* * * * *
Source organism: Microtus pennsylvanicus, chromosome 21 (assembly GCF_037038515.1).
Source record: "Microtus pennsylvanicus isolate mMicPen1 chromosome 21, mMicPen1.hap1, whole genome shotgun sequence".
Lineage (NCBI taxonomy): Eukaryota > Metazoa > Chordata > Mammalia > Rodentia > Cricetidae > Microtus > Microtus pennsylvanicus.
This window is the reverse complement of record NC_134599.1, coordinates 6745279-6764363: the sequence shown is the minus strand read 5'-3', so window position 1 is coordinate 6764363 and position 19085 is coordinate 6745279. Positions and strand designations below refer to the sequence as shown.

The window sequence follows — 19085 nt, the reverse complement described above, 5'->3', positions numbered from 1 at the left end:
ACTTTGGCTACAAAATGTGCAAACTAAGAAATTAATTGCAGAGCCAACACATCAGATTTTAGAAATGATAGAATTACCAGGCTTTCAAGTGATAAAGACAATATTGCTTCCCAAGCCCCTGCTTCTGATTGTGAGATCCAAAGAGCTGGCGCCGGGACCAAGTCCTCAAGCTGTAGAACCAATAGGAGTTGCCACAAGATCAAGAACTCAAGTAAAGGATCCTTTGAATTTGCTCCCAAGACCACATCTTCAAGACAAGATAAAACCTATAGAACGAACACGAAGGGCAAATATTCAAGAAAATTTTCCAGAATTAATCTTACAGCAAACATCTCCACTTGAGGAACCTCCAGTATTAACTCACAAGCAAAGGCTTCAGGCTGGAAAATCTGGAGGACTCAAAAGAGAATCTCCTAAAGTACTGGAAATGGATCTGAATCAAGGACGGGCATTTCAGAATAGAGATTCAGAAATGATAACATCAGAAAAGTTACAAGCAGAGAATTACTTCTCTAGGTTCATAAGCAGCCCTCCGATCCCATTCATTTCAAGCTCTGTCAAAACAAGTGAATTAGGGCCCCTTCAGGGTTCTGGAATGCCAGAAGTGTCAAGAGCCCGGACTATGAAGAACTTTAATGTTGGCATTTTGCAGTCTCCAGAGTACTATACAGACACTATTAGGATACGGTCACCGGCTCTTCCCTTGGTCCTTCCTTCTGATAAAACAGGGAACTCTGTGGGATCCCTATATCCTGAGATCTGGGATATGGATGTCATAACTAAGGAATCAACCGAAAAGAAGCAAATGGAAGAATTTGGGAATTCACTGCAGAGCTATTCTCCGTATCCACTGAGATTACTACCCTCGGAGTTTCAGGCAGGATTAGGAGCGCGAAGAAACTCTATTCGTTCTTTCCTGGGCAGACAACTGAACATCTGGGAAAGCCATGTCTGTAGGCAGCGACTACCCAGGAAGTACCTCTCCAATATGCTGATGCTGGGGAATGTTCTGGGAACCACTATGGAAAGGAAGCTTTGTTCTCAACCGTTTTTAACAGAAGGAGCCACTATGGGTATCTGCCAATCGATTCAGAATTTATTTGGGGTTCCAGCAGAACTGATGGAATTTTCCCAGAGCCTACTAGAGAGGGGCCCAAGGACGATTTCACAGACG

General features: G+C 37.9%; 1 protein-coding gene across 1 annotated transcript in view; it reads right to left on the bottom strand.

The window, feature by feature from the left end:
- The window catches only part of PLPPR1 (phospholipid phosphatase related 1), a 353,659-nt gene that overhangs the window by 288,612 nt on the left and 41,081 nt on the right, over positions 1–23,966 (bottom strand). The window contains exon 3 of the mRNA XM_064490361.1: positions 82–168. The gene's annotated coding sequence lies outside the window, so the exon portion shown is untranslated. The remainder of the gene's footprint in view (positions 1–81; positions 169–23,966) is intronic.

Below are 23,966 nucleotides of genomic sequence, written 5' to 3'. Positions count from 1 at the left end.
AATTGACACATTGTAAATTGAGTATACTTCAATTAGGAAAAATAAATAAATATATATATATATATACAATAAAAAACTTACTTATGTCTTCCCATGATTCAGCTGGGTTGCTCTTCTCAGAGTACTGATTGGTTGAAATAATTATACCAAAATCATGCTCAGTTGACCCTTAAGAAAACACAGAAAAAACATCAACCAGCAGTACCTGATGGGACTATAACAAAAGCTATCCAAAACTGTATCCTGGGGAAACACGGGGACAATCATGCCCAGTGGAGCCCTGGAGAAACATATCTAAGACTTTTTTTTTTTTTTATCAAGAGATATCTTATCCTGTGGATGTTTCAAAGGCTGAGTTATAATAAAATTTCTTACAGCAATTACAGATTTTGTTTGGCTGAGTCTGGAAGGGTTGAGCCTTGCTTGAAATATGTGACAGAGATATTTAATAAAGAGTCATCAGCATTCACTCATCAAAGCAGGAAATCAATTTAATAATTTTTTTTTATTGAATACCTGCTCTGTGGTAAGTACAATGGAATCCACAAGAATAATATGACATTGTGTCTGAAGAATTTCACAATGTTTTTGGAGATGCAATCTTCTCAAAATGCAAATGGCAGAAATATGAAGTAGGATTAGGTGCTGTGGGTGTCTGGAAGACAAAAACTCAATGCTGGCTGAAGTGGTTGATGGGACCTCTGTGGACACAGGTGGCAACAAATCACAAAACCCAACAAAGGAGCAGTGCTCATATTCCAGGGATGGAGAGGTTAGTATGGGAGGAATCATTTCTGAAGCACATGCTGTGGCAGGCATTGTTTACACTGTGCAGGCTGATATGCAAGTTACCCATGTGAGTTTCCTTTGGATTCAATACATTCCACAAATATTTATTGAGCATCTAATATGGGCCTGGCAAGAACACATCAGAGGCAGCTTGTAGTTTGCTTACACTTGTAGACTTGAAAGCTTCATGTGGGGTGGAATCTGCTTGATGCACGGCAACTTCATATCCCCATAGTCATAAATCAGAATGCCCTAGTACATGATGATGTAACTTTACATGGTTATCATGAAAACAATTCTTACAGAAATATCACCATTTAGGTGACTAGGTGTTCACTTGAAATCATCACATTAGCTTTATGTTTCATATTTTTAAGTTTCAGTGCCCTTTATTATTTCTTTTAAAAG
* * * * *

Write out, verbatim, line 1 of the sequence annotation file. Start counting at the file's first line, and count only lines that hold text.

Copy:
Source organism: Microtus pennsylvanicus, chromosome 21 (assembly GCF_037038515.1).